Advanced neural interfacing technologies have the ability to communicate with the central nervous system (CNS) and provide researchers with valuable information about the complex physiology of the brain. Traditional neural electrodes interact with nervous tissue electrically, either through recording or stimulation, but are limited in their potential to chemically interface with the CNS. This dissertation describes the development of a conductive neural biomaterial with the capability of recording neurochemical signals in addition to providing both immobilized and soluble chemical cues to influence cell behavior.
The material consists of a graphene oxide/conducting polymer (GO/CP) nanocomposite deposited onto the surface of metal or carbon electrodes for improved, multimodal interfacing capabilities with neurons and neural stem cells (NSCs). The GO/CP nanocomposite demonstrated good biocompatibility with neurons and NSCs and improved neuronal differentiation and neurite outgrowth as a result of its chemical and morphological properties. Additionally, the GO nanosheets present at the nanocomposite surface enabled patterning with bioactive molecules to further influence cell growth. The electrochemical properties of the GO/CP nanocomposite enabled highly controllable, on-demand drug delivery, and the chemical properties contributed by the GO nanosheets created a platform for highly sensitive and selective dopamine detection. With an eye toward developing a highly customizable device that incorporates the versatile chemical interfacing capabilities of GO/CP with the electrical recording ability of planar multielectrode arrays, this body of work concluded with the characterization of an in vitro cultured neuronal network (CNN) damage model for investigating the pathobiology of neuronal injury. A crush injury applied to the CNN interrupted the normal activity patterns of the network and the addition of NSCs to the injury site demonstrated the ability to protect the network from developing dysfunctional circuitry, making the model an exciting platform for exploring neuronal regeneration. While the work here focuses solely on the potential of the nanocomposite in neural interfacing applications, its uses are not limited to the CNS but span all systems in the body and, as a result of its extremely unique chemical and electrical properties, extend to fields outside biomedicine.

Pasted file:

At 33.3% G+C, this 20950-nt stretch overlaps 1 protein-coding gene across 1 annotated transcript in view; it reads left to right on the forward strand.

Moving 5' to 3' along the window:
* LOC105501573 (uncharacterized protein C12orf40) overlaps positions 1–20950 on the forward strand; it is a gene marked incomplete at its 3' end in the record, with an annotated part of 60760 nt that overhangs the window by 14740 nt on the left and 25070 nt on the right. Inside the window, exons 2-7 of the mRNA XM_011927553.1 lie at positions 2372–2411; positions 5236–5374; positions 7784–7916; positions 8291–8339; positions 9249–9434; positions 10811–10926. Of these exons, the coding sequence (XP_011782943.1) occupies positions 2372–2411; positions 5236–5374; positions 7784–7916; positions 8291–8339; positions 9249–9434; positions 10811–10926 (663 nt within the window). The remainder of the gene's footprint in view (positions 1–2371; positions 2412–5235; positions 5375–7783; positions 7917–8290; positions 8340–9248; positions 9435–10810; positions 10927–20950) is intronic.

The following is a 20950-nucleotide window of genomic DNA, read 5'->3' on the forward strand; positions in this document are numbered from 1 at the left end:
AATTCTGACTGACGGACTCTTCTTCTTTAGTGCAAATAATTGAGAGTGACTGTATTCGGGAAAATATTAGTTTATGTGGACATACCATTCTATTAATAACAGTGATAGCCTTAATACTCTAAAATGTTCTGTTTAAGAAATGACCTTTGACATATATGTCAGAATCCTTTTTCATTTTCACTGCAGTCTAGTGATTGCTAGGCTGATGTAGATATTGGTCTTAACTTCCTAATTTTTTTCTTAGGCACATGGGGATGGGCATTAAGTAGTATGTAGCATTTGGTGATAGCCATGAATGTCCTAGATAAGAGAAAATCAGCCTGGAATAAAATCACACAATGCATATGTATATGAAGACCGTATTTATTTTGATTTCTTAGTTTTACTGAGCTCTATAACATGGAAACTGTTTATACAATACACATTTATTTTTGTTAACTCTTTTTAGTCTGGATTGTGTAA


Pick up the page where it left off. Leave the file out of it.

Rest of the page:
|Advisor:||Cui, Xinyan Tracy|
|School:||University of Pittsburgh|
|School Location:||United States -- Pennsylvania|
|Source:||DAI-B 77/08(E), Dissertation Abstracts International|
|Subjects:||Biomedical engineering, Nanotechnology|
|Keywords:||Biosensor, Conducting polymer, Drug delivery, Graphene oxide, In vitro model, Neural interfacing|
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